Troubleshooting Slow Collection Evaluation in SCCM 2012, Part 3 (AKA When Collections Loiter)

Collections are a critical part of SCCM 2012. They factor into almost everything from deployments to client settings, to… everything! It just so happens that collections are a unique breed of things that are easy to understand but difficult to master.

 

In part 1 of this series, Troubleshooting Slow Collection Evaluation in SCCM 2012 (AKA Laggy Collections), we discussed 3 issues you may see that impact the performance of your collections and how to resolve them. If you missed part 1, you can read it here.

 

Then, in part 2 of this series, Troubleshooting Slow Collection Evaluation in SCCM 2012 (AKA Rooting Out Issues With Collections), we looked under the hood with SQL/PowerShell code on how to identify the issues like missing direct memberships, how to identify which limiting collection is preventing a client from showing in your collection,  and how to find a “reverse limiting collection update train” (if you are wondering what in the world that is, read part two here).

 

For our third session on collection update issues, we are going to look at a common issue – collection update times.

 

Identifying Update Types for Collections

In SCCM 2012 all collections have one of the following types of update schedules: None, Incremental, Scheduled, or Incremental & Scheduled.

 

Incremental collections update on a interval, that is configured in the Administration workspace in the Admin console.  I’ve seen values for this as low as 5 minutes to 2 hours.   Whatever the interval is, EVERY incremental collections does an update at once every x (whatever your value is) minutes.  In a site with low resources, or a large number of incremental collections, this can cause havoc and result in collections taking a long time to update.  Microsoft recommends no more than 200 incremental collections as a general rule.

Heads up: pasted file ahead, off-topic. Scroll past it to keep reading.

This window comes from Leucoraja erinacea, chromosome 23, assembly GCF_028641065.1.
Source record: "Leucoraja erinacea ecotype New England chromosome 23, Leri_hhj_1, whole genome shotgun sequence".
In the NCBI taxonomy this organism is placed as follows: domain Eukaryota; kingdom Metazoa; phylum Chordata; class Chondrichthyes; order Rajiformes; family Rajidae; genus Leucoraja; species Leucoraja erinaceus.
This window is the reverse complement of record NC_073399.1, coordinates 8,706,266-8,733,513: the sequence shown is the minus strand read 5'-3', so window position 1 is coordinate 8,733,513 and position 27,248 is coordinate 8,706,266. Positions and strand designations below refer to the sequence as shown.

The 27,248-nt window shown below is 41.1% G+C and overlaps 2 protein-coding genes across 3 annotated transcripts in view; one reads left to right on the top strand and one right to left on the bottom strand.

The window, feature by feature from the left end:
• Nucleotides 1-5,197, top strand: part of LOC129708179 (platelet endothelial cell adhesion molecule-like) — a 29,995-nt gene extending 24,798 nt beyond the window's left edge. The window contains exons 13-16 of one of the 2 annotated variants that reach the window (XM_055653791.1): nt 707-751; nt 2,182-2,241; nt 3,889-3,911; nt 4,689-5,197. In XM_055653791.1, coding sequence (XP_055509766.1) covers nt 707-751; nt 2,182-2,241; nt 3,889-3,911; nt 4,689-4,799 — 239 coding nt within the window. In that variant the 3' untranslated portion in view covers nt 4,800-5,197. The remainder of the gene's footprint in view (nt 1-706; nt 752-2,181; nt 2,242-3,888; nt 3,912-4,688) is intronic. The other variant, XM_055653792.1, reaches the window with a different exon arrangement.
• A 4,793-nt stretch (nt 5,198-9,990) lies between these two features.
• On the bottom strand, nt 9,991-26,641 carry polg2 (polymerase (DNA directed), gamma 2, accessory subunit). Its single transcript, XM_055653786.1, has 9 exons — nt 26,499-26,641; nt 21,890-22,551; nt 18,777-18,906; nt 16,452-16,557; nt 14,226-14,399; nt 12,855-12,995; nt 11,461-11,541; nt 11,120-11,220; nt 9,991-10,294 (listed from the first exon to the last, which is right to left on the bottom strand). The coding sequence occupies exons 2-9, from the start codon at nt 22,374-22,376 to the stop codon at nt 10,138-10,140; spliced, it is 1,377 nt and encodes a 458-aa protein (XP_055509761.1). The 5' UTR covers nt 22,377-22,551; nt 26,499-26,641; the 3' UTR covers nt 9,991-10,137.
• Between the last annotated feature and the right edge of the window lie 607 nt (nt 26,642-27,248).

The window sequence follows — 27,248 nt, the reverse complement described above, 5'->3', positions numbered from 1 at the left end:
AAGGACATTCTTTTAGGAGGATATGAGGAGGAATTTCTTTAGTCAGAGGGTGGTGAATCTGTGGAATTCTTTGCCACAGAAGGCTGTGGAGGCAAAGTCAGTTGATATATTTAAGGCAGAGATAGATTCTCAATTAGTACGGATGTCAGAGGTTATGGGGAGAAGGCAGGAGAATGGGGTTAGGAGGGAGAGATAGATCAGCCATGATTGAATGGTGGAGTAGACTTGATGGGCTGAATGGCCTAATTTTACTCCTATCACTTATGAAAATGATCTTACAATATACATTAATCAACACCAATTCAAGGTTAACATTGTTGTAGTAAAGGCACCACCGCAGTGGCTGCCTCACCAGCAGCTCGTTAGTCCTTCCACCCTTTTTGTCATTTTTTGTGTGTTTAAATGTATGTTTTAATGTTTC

To keep yourself from looking at hundreds of collections you can run the following query against your SCCM Site Database:

You should get something similar to the following:

 

If you have more than 200 Incremental or Scheduled and Incremental added together, you need to work to reduce your number of incremental collections.

 

To find out which collections are which, run this:

This will list out all your collections, with the refresh type.

Identifying Collection Schedule Clustering

Another issue you may see is where many collections are updating at the same time.  In this case, it is useful to be able to determine the peak times for collection updates to see how bad it truly is.

 

This is when you wish you had a chart just like this one:

This chart shows the estimated count of collection updates over a week by hour.  Both Scheduled and Incremental are broken out separately.

 

I created it using a PowerShell script that I will share with you at the end of this post.  The script reads in all collections for a site, then predicts all the times the collections will update based on their collection schedule type and their last update time.  The estimate is done for 7 days and the collections are grouped by hour.

 

The script dumps the data into two csv files, one for scheduled collections, and the other for incremental collections.  I took the two CSV files and used Excel magic to create a nice clear graph so I could visualize my data.  As you can see, things are pretty even, but there are a few spikes.

 

If you are wondering how I did this, or want to try it for yourself, grab the script and give it a try below. Let me know if you find any issues.

 

 

 

That concludes this 3-part series on troubleshooting slow collection evaluation in SCCM 2012! Still not clear on how to resolve these issues? I’m happy to talk with you directly. Contact Model to set up some time to chat and don’t hesitate to check out our services for a better idea of how we can help you!

 

 

By |2019-01-25T08:33:30+00:00March 28th, 2016|PowerShell, SCCM, Uncategorized|0 Comments

About the Author:

steve bowman

Model Technology

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